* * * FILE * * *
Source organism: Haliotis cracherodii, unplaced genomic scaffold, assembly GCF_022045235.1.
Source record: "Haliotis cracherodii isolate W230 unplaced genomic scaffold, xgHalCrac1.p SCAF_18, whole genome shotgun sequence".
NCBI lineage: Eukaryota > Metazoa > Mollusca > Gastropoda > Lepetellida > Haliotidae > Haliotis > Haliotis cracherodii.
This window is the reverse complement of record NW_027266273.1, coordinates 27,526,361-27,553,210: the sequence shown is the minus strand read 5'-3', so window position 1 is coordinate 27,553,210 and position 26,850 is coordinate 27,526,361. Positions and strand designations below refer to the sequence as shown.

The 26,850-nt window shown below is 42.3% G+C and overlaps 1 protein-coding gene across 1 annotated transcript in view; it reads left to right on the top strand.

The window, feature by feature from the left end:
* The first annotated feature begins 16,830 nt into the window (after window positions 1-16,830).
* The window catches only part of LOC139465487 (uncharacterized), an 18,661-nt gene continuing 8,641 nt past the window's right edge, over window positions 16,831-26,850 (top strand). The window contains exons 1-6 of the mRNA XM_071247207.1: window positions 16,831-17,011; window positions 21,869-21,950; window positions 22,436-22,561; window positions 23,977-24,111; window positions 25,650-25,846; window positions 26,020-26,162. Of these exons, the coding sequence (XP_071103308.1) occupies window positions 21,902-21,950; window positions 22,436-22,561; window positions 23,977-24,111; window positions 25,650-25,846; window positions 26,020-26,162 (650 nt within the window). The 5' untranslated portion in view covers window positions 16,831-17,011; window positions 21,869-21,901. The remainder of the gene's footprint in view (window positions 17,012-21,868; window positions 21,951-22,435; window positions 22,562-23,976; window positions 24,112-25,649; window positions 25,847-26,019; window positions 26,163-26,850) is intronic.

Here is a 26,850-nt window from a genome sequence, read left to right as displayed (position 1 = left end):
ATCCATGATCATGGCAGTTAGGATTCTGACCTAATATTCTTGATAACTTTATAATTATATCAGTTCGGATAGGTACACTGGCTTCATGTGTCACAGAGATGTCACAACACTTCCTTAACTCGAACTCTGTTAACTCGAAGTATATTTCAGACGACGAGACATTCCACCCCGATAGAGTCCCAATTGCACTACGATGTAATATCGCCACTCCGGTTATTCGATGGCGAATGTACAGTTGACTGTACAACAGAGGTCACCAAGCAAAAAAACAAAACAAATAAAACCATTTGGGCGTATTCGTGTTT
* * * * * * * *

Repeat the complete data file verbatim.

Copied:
Source organism: Haliotis cracherodii, unplaced genomic scaffold, assembly GCF_022045235.1.
Source record: "Haliotis cracherodii isolate W230 unplaced genomic scaffold, xgHalCrac1.p SCAF_18, whole genome shotgun sequence".
NCBI lineage: Eukaryota > Metazoa > Mollusca > Gastropoda > Lepetellida > Haliotidae > Haliotis > Haliotis cracherodii.
This window is the reverse complement of record NW_027266273.1, coordinates 27,526,361-27,553,210: the sequence shown is the minus strand read 5'-3', so window position 1 is coordinate 27,553,210 and position 26,850 is coordinate 27,526,361. Positions and strand designations below refer to the sequence as shown.

The 26,850-nt window shown below is 42.3% G+C and overlaps 1 protein-coding gene across 1 annotated transcript in view; it reads left to right on the top strand.

The window, feature by feature from the left end:
* The first annotated feature begins 16,830 nt into the window (after window positions 1-16,830).
* The window catches only part of LOC139465487 (uncharacterized), an 18,661-nt gene continuing 8,641 nt past the window's right edge, over window positions 16,831-26,850 (top strand). The window contains exons 1-6 of the mRNA XM_071247207.1: window positions 16,831-17,011; window positions 21,869-21,950; window positions 22,436-22,561; window positions 23,977-24,111; window positions 25,650-25,846; window positions 26,020-26,162. Of these exons, the coding sequence (XP_071103308.1) occupies window positions 21,902-21,950; window positions 22,436-22,561; window positions 23,977-24,111; window positions 25,650-25,846; window positions 26,020-26,162 (650 nt within the window). The 5' untranslated portion in view covers window positions 16,831-17,011; window positions 21,869-21,901. The remainder of the gene's footprint in view (window positions 17,012-21,868; window positions 21,951-22,435; window positions 22,562-23,976; window positions 24,112-25,649; window positions 25,847-26,019; window positions 26,163-26,850) is intronic.

Here is a 26,850-nt window from a genome sequence, read left to right as displayed (position 1 = left end):
ATCCATGATCATGGCAGTTAGGATTCTGACCTAATATTCTTGATAACTTTATAATTATATCAGTTCGGATAGGTACACTGGCTTCATGTGTCACAGAGATGTCACAACACTTCCTTAACTCGAACTCTGTTAACTCGAAGTATATTTCAGACGACGAGACATTCCACCCCGATAGAGTCCCAATTGCACTACGATGTAATATCGCCACTCCGGTTATTCGATGGCGAATGTACAGTTGACTGTACAACAGAGGTCACCAAGCAAAAAAACAAAACAAATAAAACCATTTGGGCGTATTCGTGTTT